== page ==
Accessible Content in Math
Posted on May 8, 2013
Posted on May 8, 2013
In “Accessible Content Creation in Mathematics,” Chris Hughes and Scot Leavitt of Portland Community College seek to investigate how mathematics teaching can be altered in order to address accessibility the challenges. Hughes and Leavitt primarily focus on blind individuals because, in terms of learning mathematics, blindness is one of the most difficult disabilities to address, as math is a highly visual area of study.
The authors became aware that a project such as this would be worthwhile when they attempted to begin to meet initiatives of accessibility for the college’s online courses. While other subjects, such as English and history, can have material put online and made compatible with screen readers with relative ease, the same is not true for mathematics.
Initially, the authors assumed there would be only one way in which to address the issue: By rendering the language of math readable to screen readers, and consequently accessible to individuals suffering from blindness. However, during their work, the authors encountered an individual who has “a strong educational and technical background” who also happens to suffer from blindness. This individual, Maurice Mines, explained to the authors that not all individuals suffering from blindness are auditory learners.
Just as student without disabilities learn best in different ways, individuals with disabilities, such as blindness, also learn best in different way. Thus, it is unreasonable to assume that the needs of a population can be effectively addressed by offering only one alternative. Hughes and Leavitt turned to “the rule of four,” which is often used as a guiding principle in teaching math, and used it to guide their attempts to make math accessible. The rule states that a concept should be discussed in four ways: algebraically, numerically, verbally, and graphically. In the case of students who are blind, the graphical aspect is the most challenging, but three other venues of explanation exist. The hope is that all venues can be made into “equally effective learning experiences,” which is a major tenet of Universal Design.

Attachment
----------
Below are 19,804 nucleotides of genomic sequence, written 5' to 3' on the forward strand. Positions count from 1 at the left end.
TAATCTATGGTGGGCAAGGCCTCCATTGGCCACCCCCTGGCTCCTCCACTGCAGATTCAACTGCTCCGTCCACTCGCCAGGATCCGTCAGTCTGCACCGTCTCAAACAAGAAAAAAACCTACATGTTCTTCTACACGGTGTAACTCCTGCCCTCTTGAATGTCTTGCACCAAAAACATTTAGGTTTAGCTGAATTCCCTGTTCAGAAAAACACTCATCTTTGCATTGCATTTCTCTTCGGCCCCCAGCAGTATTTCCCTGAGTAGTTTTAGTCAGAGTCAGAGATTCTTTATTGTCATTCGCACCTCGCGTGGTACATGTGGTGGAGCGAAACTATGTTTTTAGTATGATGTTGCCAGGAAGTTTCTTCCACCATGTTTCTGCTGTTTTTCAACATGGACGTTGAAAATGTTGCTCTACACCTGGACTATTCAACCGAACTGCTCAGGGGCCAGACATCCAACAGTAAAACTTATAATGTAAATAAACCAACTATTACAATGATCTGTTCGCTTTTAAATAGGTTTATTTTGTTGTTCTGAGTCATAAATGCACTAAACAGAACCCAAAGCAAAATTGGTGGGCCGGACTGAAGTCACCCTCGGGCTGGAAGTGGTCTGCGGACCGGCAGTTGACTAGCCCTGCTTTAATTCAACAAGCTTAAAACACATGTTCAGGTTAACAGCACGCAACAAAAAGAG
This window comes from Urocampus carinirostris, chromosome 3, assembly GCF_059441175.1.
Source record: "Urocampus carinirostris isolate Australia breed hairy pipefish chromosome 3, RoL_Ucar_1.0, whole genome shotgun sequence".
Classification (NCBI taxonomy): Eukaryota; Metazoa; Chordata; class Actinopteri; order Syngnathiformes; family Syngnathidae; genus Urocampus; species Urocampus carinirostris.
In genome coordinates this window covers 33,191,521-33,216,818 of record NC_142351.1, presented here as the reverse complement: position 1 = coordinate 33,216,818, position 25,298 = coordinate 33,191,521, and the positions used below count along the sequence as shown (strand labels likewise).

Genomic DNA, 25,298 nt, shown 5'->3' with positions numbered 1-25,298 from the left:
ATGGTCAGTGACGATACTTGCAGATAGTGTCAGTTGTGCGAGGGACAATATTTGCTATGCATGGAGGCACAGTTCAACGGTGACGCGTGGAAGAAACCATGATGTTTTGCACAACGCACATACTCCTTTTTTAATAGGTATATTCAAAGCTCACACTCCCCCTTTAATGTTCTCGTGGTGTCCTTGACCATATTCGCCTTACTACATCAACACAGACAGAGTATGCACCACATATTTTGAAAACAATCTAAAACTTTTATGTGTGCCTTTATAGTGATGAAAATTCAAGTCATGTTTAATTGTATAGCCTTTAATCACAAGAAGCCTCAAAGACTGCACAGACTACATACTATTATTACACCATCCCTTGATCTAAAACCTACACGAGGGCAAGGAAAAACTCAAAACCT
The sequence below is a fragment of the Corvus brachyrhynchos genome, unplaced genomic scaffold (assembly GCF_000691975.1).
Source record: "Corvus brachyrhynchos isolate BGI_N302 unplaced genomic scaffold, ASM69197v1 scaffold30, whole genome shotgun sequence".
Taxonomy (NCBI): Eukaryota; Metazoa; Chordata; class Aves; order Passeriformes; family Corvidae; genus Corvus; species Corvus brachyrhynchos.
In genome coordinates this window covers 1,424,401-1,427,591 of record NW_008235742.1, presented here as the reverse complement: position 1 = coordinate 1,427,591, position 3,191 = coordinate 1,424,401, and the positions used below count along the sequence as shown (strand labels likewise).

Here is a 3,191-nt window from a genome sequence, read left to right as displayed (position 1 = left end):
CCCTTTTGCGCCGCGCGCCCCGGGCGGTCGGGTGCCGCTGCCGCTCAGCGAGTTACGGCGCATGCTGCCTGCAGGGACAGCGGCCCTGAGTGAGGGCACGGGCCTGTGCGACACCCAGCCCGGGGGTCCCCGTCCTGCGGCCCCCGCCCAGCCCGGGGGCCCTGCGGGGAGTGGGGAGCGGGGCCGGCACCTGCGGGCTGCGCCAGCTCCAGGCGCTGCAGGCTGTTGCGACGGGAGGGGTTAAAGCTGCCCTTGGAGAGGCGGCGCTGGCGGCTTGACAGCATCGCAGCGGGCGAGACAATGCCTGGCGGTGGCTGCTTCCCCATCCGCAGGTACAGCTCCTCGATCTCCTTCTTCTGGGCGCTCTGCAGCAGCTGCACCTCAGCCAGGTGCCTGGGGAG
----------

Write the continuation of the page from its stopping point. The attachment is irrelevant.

The authors ultimately generated a list of recommended and discouraged resources that can be used in creating content with which to teach mathematics by assessing each resource according to how it can contribute to accessibility. Their work represents an accomplishment in efforts to expand accessibility.